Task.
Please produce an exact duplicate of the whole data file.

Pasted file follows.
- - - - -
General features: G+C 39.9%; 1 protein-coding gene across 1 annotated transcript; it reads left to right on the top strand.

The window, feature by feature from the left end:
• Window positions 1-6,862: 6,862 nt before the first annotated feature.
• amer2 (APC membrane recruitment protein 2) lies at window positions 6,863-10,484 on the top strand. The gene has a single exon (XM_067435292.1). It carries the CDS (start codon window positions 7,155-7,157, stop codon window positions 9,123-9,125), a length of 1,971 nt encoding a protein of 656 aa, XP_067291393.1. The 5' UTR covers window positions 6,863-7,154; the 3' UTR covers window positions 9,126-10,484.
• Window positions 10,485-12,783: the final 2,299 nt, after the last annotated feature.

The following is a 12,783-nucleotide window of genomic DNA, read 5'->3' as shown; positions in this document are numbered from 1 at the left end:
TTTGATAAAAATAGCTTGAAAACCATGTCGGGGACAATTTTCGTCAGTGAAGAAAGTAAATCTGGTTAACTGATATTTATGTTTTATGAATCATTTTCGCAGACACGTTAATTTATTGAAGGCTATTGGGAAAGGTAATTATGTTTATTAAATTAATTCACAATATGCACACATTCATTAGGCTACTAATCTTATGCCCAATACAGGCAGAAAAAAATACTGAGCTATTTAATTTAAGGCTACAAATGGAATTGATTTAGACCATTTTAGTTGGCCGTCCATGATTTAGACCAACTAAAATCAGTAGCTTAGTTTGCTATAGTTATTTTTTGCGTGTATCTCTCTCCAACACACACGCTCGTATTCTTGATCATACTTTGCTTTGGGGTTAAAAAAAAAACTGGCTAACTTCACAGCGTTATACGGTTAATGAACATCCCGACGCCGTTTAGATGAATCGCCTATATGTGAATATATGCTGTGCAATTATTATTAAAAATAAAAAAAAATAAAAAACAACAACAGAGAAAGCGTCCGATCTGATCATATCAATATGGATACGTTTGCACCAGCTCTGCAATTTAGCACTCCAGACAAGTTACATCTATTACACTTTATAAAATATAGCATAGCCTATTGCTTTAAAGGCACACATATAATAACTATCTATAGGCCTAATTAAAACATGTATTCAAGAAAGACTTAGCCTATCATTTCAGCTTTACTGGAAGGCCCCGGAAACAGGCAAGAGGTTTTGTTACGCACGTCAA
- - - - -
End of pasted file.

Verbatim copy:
General features: G+C 39.9%; 1 protein-coding gene across 1 annotated transcript; it reads left to right on the top strand.

The window, feature by feature from the left end:
• Window positions 1-6,862: 6,862 nt before the first annotated feature.
• amer2 (APC membrane recruitment protein 2) lies at window positions 6,863-10,484 on the top strand. The gene has a single exon (XM_067435292.1). It carries the CDS (start codon window positions 7,155-7,157, stop codon window positions 9,123-9,125), a length of 1,971 nt encoding a protein of 656 aa, XP_067291393.1. The 5' UTR covers window positions 6,863-7,154; the 3' UTR covers window positions 9,126-10,484.
• Window positions 10,485-12,783: the final 2,299 nt, after the last annotated feature.

The following is a 12,783-nucleotide window of genomic DNA, read 5'->3' as shown; positions in this document are numbered from 1 at the left end:
TTTGATAAAAATAGCTTGAAAACCATGTCGGGGACAATTTTCGTCAGTGAAGAAAGTAAATCTGGTTAACTGATATTTATGTTTTATGAATCATTTTCGCAGACACGTTAATTTATTGAAGGCTATTGGGAAAGGTAATTATGTTTATTAAATTAATTCACAATATGCACACATTCATTAGGCTACTAATCTTATGCCCAATACAGGCAGAAAAAAATACTGAGCTATTTAATTTAAGGCTACAAATGGAATTGATTTAGACCATTTTAGTTGGCCGTCCATGATTTAGACCAACTAAAATCAGTAGCTTAGTTTGCTATAGTTATTTTTTGCGTGTATCTCTCTCCAACACACACGCTCGTATTCTTGATCATACTTTGCTTTGGGGTTAAAAAAAAAACTGGCTAACTTCACAGCGTTATACGGTTAATGAACATCCCGACGCCGTTTAGATGAATCGCCTATATGTGAATATATGCTGTGCAATTATTATTAAAAATAAAAAAAAATAAAAAACAACAACAGAGAAAGCGTCCGATCTGATCATATCAATATGGATACGTTTGCACCAGCTCTGCAATTTAGCACTCCAGACAAGTTACATCTATTACACTTTATAAAATATAGCATAGCCTATTGCTTTAAAGGCACACATATAATAACTATCTATAGGCCTAATTAAAACATGTATTCAAGAAAGACTTAGCCTATCATTTCAGCTTTACTGGAAGGCCCCGGAAACAGGCAAGAGGTTTTGTTACGCACGTCAA